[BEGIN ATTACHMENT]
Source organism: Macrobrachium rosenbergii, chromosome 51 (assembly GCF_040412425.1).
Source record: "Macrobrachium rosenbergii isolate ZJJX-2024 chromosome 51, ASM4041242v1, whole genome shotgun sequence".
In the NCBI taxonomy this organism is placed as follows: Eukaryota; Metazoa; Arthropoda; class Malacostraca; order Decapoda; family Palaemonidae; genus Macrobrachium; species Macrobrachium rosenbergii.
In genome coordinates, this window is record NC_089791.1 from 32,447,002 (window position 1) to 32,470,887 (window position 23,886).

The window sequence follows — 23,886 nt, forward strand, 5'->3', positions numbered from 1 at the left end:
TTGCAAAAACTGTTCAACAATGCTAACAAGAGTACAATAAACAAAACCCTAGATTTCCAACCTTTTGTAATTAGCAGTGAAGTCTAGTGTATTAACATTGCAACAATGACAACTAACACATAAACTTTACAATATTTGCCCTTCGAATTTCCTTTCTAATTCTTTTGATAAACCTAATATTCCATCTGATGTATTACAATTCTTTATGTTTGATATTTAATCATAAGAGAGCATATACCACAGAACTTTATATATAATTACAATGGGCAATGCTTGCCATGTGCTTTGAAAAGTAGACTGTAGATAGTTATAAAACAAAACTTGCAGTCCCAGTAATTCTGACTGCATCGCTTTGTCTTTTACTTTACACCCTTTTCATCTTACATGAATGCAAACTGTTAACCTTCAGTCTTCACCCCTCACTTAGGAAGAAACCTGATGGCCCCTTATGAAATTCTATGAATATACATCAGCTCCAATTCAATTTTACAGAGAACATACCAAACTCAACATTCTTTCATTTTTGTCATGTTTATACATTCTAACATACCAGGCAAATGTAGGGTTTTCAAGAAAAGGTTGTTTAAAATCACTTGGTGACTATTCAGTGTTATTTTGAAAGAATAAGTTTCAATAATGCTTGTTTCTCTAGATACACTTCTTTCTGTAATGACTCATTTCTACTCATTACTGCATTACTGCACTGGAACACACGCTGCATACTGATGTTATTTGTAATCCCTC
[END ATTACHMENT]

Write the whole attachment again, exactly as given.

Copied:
Source organism: Macrobrachium rosenbergii, chromosome 51 (assembly GCF_040412425.1).
Source record: "Macrobrachium rosenbergii isolate ZJJX-2024 chromosome 51, ASM4041242v1, whole genome shotgun sequence".
In the NCBI taxonomy this organism is placed as follows: Eukaryota; Metazoa; Arthropoda; class Malacostraca; order Decapoda; family Palaemonidae; genus Macrobrachium; species Macrobrachium rosenbergii.
In genome coordinates, this window is record NC_089791.1 from 32,447,002 (window position 1) to 32,470,887 (window position 23,886).

The window sequence follows — 23,886 nt, forward strand, 5'->3', positions numbered from 1 at the left end:
TTGCAAAAACTGTTCAACAATGCTAACAAGAGTACAATAAACAAAACCCTAGATTTCCAACCTTTTGTAATTAGCAGTGAAGTCTAGTGTATTAACATTGCAACAATGACAACTAACACATAAACTTTACAATATTTGCCCTTCGAATTTCCTTTCTAATTCTTTTGATAAACCTAATATTCCATCTGATGTATTACAATTCTTTATGTTTGATATTTAATCATAAGAGAGCATATACCACAGAACTTTATATATAATTACAATGGGCAATGCTTGCCATGTGCTTTGAAAAGTAGACTGTAGATAGTTATAAAACAAAACTTGCAGTCCCAGTAATTCTGACTGCATCGCTTTGTCTTTTACTTTACACCCTTTTCATCTTACATGAATGCAAACTGTTAACCTTCAGTCTTCACCCCTCACTTAGGAAGAAACCTGATGGCCCCTTATGAAATTCTATGAATATACATCAGCTCCAATTCAATTTTACAGAGAACATACCAAACTCAACATTCTTTCATTTTTGTCATGTTTATACATTCTAACATACCAGGCAAATGTAGGGTTTTCAAGAAAAGGTTGTTTAAAATCACTTGGTGACTATTCAGTGTTATTTTGAAAGAATAAGTTTCAATAATGCTTGTTTCTCTAGATACACTTCTTTCTGTAATGACTCATTTCTACTCATTACTGCATTACTGCACTGGAACACACGCTGCATACTGATGTTATTTGTAATCCCTC